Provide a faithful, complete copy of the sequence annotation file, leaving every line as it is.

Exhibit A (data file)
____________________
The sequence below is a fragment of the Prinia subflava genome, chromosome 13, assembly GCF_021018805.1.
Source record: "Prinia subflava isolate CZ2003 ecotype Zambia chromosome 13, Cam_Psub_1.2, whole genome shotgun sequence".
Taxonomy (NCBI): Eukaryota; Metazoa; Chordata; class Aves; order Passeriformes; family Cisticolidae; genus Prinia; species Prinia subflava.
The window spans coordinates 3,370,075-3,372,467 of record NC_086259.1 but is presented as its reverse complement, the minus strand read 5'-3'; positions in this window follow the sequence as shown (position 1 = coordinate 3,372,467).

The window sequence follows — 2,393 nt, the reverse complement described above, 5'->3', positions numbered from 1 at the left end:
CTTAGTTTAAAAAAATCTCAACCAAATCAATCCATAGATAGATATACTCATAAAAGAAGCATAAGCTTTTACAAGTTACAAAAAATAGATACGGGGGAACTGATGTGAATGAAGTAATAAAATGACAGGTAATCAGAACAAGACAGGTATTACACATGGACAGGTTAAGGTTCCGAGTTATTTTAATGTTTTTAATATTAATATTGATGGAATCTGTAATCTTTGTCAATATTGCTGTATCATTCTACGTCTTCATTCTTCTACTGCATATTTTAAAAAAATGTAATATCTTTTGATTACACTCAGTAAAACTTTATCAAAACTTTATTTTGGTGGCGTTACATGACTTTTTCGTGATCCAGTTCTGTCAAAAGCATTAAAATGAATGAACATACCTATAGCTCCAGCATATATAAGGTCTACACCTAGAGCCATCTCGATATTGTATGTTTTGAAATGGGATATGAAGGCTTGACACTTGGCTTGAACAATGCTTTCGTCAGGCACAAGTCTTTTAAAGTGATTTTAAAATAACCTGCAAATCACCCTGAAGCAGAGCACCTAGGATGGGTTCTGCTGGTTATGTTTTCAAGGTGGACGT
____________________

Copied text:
The sequence below is a fragment of the Prinia subflava genome, chromosome 13, assembly GCF_021018805.1.
Source record: "Prinia subflava isolate CZ2003 ecotype Zambia chromosome 13, Cam_Psub_1.2, whole genome shotgun sequence".
Taxonomy (NCBI): Eukaryota; Metazoa; Chordata; class Aves; order Passeriformes; family Cisticolidae; genus Prinia; species Prinia subflava.
The window spans coordinates 3,370,075-3,372,467 of record NC_086259.1 but is presented as its reverse complement, the minus strand read 5'-3'; positions in this window follow the sequence as shown (position 1 = coordinate 3,372,467).

The window sequence follows — 2,393 nt, the reverse complement described above, 5'->3', positions numbered from 1 at the left end:
CTTAGTTTAAAAAAATCTCAACCAAATCAATCCATAGATAGATATACTCATAAAAGAAGCATAAGCTTTTACAAGTTACAAAAAATAGATACGGGGGAACTGATGTGAATGAAGTAATAAAATGACAGGTAATCAGAACAAGACAGGTATTACACATGGACAGGTTAAGGTTCCGAGTTATTTTAATGTTTTTAATATTAATATTGATGGAATCTGTAATCTTTGTCAATATTGCTGTATCATTCTACGTCTTCATTCTTCTACTGCATATTTTAAAAAAATGTAATATCTTTTGATTACACTCAGTAAAACTTTATCAAAACTTTATTTTGGTGGCGTTACATGACTTTTTCGTGATCCAGTTCTGTCAAAAGCATTAAAATGAATGAACATACCTATAGCTCCAGCATATATAAGGTCTACACCTAGAGCCATCTCGATATTGTATGTTTTGAAATGGGATATGAAGGCTTGACACTTGGCTTGAACAATGCTTTCGTCAGGCACAAGTCTTTTAAAGTGATTTTAAAATAACCTGCAAATCACCCTGAAGCAGAGCACCTAGGATGGGTTCTGCTGGTTATGTTTTCAAGGTGGACGT